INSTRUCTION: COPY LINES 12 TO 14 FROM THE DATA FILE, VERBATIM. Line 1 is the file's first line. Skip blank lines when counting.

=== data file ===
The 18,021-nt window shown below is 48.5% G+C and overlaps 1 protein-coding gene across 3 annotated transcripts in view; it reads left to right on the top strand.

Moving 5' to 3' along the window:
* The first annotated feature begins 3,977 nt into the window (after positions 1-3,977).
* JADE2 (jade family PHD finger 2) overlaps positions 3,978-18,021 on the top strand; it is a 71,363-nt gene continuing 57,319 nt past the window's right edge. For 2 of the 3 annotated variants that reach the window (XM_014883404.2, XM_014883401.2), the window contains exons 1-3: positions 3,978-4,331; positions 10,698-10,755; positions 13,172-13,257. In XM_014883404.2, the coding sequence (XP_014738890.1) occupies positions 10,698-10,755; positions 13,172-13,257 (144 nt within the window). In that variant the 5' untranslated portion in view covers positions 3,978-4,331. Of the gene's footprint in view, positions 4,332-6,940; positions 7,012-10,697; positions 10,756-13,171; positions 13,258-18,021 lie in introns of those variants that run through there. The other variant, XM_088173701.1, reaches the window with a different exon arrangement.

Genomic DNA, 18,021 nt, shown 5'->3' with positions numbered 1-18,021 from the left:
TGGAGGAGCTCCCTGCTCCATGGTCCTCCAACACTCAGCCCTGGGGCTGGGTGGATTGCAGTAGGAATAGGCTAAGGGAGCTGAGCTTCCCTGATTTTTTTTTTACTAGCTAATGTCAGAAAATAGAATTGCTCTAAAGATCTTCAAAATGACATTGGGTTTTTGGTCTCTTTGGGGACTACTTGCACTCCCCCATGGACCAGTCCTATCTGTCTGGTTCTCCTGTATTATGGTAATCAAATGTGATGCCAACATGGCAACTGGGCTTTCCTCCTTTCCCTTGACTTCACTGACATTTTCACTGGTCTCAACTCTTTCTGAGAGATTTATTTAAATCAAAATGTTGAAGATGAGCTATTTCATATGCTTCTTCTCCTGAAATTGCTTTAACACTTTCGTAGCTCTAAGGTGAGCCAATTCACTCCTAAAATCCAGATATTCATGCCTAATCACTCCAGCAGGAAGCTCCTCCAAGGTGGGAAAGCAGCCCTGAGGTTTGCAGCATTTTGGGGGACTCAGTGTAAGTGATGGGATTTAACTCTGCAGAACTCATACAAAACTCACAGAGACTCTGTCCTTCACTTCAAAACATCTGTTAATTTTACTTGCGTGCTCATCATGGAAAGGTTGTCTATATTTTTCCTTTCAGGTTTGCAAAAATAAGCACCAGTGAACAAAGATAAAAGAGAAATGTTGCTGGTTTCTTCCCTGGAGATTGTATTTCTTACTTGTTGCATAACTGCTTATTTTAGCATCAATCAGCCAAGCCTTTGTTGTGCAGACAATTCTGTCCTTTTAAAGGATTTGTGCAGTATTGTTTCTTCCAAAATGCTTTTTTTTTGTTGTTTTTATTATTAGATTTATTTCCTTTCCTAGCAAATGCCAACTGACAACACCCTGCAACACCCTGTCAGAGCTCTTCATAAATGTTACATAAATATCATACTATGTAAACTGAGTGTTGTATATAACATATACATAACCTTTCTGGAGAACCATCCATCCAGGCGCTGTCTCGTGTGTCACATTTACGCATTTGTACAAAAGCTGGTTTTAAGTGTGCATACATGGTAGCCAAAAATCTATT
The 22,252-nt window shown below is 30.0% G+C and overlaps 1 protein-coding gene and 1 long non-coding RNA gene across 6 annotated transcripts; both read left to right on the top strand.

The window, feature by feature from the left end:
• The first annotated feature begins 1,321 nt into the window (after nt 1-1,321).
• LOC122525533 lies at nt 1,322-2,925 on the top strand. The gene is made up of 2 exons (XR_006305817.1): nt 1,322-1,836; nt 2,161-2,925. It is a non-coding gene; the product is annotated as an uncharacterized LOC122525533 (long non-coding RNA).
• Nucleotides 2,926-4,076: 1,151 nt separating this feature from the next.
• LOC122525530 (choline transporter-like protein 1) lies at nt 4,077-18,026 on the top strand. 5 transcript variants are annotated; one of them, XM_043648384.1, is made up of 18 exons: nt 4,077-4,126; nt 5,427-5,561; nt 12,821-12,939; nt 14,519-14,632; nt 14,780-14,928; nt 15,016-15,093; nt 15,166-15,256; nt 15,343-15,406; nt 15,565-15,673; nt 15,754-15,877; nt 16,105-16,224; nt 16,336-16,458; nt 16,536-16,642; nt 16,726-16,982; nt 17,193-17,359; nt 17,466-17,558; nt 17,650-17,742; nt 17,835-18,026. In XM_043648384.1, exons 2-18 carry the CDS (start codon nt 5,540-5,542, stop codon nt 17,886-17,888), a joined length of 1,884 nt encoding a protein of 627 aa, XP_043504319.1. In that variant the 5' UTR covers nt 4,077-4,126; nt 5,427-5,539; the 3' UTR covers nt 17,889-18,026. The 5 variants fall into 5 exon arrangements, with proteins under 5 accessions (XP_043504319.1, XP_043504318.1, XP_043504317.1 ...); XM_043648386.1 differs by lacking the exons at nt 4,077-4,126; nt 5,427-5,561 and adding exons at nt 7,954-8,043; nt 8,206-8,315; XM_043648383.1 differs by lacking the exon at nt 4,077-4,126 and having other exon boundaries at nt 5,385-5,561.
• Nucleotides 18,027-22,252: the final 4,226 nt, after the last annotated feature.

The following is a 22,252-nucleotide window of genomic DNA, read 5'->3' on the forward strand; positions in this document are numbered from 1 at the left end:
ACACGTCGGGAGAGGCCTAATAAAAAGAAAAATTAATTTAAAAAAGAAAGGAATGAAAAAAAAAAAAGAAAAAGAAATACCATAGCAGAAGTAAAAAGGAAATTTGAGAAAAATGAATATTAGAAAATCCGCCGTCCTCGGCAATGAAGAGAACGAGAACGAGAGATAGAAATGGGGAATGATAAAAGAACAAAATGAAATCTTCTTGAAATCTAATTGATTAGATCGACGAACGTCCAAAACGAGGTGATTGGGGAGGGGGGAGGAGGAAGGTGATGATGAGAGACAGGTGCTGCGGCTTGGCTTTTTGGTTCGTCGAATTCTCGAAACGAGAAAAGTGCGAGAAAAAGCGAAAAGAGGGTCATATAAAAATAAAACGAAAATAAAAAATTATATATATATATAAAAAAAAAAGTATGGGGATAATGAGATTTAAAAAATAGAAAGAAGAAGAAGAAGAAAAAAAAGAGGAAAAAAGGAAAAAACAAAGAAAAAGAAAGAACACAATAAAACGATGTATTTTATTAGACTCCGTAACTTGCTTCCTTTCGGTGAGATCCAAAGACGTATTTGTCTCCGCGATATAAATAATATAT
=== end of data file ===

• LOC122525530 (choline transporter-like protein 1) lies at nt 4,077-18,026 on the top strand. 5 transcript variants are annotated; one of them, XM_043648384.1, is made up of 18 exons: nt 4,077-4,126; nt 5,427-5,561; nt 12,821-12,939; nt 14,519-14,632; nt 14,780-14,928; nt 15,016-15,093; nt 15,166-15,256; nt 15,343-15,406; nt 15,565-15,673; nt 15,754-15,877; nt 16,105-16,224; nt 16,336-16,458; nt 16,536-16,642; nt 16,726-16,982; nt 17,193-17,359; nt 17,466-17,558; nt 17,650-17,742; nt 17,835-18,026. In XM_043648384.1, exons 2-18 carry the CDS (start codon nt 5,540-5,542, stop codon nt 17,886-17,888), a joined length of 1,884 nt encoding a protein of 627 aa, XP_043504319.1. In that variant the 5' UTR covers nt 4,077-4,126; nt 5,427-5,539; the 3' UTR covers nt 17,889-18,026. The 5 variants fall into 5 exon arrangements, with proteins under 5 accessions (XP_043504319.1, XP_043504318.1, XP_043504317.1 ...); XM_043648386.1 differs by lacking the exons at nt 4,077-4,126; nt 5,427-5,561 and adding exons at nt 7,954-8,043; nt 8,206-8,315; XM_043648383.1 differs by lacking the exon at nt 4,077-4,126 and having other exon boundaries at nt 5,385-5,561.
• Nucleotides 18,027-22,252: the final 4,226 nt, after the last annotated feature.

The following is a 22,252-nucleotide window of genomic DNA, read 5'->3' on the forward strand; positions in this document are numbered from 1 at the left end: